CSA models were structured by partner farms. Produce quantity was abundant; however, availability was enhanced for participants who were able to select their own produce items. Flexible CSA pick-up times and locations made produce pick-up more accessible. Despite being affordable to most, payment timing was a barrier for some. Unfamiliar foods and quick spoilage hindered acceptability through challenging meal planning, despite accommodations that included preparation advice.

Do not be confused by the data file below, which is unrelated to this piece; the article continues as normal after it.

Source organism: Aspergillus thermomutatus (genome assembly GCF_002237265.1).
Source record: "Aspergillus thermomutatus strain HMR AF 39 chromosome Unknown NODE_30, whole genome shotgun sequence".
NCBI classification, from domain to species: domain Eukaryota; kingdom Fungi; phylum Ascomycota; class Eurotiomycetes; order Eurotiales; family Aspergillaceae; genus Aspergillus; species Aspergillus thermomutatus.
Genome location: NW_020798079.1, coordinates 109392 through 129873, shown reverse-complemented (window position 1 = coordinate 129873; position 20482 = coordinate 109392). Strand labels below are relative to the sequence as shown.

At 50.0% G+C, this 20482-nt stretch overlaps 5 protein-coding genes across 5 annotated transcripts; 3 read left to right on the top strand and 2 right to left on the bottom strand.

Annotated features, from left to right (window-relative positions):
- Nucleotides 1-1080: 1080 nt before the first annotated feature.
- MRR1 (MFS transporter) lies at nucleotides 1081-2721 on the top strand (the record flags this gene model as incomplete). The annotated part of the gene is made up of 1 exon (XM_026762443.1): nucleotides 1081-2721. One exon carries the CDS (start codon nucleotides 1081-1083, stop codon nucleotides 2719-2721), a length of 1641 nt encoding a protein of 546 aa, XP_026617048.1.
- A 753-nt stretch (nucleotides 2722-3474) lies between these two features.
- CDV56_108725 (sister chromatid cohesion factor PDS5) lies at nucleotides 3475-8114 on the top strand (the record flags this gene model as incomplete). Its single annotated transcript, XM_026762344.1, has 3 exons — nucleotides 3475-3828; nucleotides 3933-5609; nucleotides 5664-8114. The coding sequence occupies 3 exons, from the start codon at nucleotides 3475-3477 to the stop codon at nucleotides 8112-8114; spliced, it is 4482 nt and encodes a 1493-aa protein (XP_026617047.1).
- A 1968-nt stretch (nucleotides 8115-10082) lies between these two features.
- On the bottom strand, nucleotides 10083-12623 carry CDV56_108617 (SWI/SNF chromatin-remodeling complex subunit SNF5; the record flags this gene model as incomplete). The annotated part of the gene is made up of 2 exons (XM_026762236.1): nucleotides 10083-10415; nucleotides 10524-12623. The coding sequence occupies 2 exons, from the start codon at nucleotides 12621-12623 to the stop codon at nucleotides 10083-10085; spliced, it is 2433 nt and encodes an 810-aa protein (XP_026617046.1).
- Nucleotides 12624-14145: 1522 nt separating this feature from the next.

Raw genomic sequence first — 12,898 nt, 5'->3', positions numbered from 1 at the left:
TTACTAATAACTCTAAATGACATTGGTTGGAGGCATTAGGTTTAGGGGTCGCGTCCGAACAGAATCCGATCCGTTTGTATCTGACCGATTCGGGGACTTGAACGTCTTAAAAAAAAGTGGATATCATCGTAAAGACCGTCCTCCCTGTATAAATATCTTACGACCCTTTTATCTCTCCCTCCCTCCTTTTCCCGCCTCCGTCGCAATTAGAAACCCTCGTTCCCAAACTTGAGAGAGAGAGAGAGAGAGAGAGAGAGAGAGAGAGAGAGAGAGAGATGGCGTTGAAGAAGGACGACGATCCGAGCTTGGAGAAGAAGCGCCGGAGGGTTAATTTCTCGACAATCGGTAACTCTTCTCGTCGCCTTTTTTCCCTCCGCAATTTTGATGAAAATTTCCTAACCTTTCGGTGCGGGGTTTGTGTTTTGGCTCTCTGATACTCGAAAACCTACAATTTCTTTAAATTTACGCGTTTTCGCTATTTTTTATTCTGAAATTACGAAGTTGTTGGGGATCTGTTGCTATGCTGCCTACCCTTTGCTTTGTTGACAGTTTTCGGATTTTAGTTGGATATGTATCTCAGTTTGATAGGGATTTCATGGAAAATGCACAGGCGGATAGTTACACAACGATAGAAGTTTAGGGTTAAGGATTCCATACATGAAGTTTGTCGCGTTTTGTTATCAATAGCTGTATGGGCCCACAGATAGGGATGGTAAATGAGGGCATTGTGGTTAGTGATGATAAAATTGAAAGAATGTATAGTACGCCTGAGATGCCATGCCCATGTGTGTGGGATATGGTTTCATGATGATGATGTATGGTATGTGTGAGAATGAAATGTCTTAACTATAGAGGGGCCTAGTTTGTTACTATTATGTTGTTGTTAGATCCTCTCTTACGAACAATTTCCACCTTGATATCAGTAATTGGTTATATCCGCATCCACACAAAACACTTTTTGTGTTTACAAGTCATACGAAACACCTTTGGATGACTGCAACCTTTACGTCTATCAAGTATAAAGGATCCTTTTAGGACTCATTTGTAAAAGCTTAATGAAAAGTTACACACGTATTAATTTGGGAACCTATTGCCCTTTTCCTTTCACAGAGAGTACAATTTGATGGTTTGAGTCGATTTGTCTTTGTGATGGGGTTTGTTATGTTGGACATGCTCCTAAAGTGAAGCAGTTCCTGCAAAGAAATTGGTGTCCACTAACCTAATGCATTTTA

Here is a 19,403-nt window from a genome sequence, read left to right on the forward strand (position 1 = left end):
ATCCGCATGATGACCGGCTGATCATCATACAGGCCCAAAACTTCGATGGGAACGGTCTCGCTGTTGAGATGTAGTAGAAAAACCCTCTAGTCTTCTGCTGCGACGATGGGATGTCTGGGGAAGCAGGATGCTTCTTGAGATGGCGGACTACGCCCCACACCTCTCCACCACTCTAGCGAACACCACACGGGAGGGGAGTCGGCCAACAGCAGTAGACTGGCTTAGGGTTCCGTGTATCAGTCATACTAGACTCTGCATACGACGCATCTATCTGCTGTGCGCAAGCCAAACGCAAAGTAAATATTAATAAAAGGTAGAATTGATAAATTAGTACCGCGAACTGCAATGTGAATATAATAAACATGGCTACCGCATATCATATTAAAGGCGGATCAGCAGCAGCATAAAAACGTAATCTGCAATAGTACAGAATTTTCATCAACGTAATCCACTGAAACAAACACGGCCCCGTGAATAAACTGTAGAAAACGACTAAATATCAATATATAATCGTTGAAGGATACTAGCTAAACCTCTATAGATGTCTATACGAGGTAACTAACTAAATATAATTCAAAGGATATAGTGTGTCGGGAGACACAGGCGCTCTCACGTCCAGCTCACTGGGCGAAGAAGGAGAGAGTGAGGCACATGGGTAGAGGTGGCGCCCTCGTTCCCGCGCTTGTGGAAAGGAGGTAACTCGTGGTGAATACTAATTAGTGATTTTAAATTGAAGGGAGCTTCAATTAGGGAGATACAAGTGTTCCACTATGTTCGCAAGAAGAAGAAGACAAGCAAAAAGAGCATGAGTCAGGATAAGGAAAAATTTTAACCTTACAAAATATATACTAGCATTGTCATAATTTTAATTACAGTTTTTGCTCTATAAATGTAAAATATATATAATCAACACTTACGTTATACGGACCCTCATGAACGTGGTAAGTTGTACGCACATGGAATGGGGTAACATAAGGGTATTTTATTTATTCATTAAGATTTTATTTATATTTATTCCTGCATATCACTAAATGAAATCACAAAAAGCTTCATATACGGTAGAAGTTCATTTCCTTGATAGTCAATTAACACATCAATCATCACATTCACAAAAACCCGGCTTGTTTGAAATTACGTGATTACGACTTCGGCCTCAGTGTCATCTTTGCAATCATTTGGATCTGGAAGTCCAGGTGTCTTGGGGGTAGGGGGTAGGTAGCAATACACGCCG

Although CO-CSA may facilitate increased access to fruits and vegetables for low-income families, perceptions of positive diet change may be limited by the ability to incorporate share pick-up into regular travel patterns and meal planning. Food waste concerns may be particularly acute for families with constrained resources. Future research should examine whether CO-CSA with flexible logistics and produce self-selection are sustainable for low-income families and CSA farms.